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Re: [podcasters] iTunes to support Podcast in two months

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  • Evo Terra
    ... That s what we thought. In case I haven t pounded it into the ground enough on this list, there are three places to find serialized fiction (podiobooks, if
    Message 1 of 25 , May 26, 2005
      Chris Brooks wrote:

      > Serialized fiction is now a perfect candidate for a subscription
      > service. You download a new 2 hour segment every week, and each
      > segment ends with a cliff-hanger. You can't find out what happens
      > unless you continue to subscribe.
      That's what we thought. In case I haven't pounded it into the ground
      enough on this list, there are three places to find serialized fiction
      (podiobooks, if you will) right now:

      http://dragonpage.com - Three original works of fiction by three
      pioneers in the field.

      http://www.ipodder.org/directory/4/podcasts/categories/audioBooks/ - As
      soon as I see or hear about a new podcast of a book, it goes here.
      Fiction, non fiction and even some guy reading the dictionary one page
      at a time. Hey, whatever flies your dress up.

      http://podiobooks.com - I almost hesitate driving traffic to the site at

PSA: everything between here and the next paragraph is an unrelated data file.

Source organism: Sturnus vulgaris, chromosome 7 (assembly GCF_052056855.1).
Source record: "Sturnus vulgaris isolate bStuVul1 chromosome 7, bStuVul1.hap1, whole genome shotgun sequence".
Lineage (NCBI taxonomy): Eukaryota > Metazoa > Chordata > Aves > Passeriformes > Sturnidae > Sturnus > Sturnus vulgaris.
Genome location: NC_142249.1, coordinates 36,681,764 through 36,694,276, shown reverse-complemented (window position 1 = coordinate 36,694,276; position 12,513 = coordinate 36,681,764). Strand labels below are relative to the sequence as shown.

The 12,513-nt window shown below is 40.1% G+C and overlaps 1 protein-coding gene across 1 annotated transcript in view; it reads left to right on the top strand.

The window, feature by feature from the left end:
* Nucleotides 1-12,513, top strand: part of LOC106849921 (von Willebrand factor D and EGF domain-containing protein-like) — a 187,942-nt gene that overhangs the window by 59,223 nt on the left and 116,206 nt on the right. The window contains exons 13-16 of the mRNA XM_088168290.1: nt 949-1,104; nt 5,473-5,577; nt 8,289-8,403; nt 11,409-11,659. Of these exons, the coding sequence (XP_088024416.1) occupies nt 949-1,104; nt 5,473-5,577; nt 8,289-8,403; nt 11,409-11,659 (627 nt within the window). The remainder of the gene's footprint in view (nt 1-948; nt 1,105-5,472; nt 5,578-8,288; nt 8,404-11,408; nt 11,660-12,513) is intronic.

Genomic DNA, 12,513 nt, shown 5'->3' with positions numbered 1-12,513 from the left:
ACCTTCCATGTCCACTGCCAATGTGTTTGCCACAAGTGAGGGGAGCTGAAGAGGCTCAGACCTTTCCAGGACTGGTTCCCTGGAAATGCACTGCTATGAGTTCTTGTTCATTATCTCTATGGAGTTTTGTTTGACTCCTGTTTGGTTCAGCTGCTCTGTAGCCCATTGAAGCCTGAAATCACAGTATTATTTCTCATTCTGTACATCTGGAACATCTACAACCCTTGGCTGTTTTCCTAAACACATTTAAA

this point. We're busting humps to get a beta out by the middle of June
      with much more control over your subscriptions than you have now, plus
      adding a slew of new podiobooks from authors who are holed up in their
      basements, some refining and some learning the art of speaking what they
      write down. But I'm pretty sure you'll like it when it's done!

      > The difference is that (according to the Wall Street Journal) audio
      > books are currently only made if the hard-cover version of a book is
      > expected to sell 50,000 copies. That means that only the best selling
      > books are available as audio books. If the current generation of
      > podcaster is to play in that space they need credibility.
      Or maybe just a different distribution model than is currently offered
      by print and audio books? Making an audio book is expensive in the areas
      of time, talent, production and distribution costs. Podiobooks change
      that model significantly. Podcasting isn't radio, and podiobooks aren't
      audio books. I'm disinclined to follow what has been done in the
      traditional print world.

      > There might be a business opportunity there, though. If someone could
      > acquire the audio rights to some really good serialized fiction, they
      > might be able to start a new kind of "book of the month" club -- one
      > that people might pay $10 a month for. Magnatunes for spoken word
      > fiction.
      Workin' on it! ;)

      Evo Terra

      Coiner of "podiobooks" (http://podiobooks.com)
      And compulsive podcast host (http://dragonpage.com &
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